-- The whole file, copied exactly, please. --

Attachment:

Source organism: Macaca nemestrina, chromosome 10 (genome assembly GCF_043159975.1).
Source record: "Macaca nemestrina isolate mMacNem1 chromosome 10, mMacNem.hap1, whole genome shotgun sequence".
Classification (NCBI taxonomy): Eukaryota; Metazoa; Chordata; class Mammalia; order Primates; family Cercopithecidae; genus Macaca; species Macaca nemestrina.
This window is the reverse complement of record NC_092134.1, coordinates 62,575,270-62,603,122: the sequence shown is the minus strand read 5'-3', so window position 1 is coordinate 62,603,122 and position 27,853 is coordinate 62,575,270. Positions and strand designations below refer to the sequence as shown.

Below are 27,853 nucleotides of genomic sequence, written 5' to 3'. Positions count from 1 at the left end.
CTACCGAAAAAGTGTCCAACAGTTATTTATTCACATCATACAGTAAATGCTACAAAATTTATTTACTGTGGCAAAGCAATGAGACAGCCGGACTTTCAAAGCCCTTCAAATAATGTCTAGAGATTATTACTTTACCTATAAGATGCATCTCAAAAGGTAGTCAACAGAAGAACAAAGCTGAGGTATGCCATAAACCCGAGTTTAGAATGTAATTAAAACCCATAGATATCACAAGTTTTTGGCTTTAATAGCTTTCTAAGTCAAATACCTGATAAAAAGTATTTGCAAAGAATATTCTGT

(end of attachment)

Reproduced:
Source organism: Macaca nemestrina, chromosome 10 (genome assembly GCF_043159975.1).
Source record: "Macaca nemestrina isolate mMacNem1 chromosome 10, mMacNem.hap1, whole genome shotgun sequence".
Classification (NCBI taxonomy): Eukaryota; Metazoa; Chordata; class Mammalia; order Primates; family Cercopithecidae; genus Macaca; species Macaca nemestrina.
This window is the reverse complement of record NC_092134.1, coordinates 62,575,270-62,603,122: the sequence shown is the minus strand read 5'-3', so window position 1 is coordinate 62,603,122 and position 27,853 is coordinate 62,575,270. Positions and strand designations below refer to the sequence as shown.

Below are 27,853 nucleotides of genomic sequence, written 5' to 3'. Positions count from 1 at the left end.
CTACCGAAAAAGTGTCCAACAGTTATTTATTCACATCATACAGTAAATGCTACAAAATTTATTTACTGTGGCAAAGCAATGAGACAGCCGGACTTTCAAAGCCCTTCAAATAATGTCTAGAGATTATTACTTTACCTATAAGATGCATCTCAAAAGGTAGTCAACAGAAGAACAAAGCTGAGGTATGCCATAAACCCGAGTTTAGAATGTAATTAAAACCCATAGATATCACAAGTTTTTGGCTTTAATAGCTTTCTAAGTCAAATACCTGATAAAAAGTATTTGCAAAGAATATTCTGT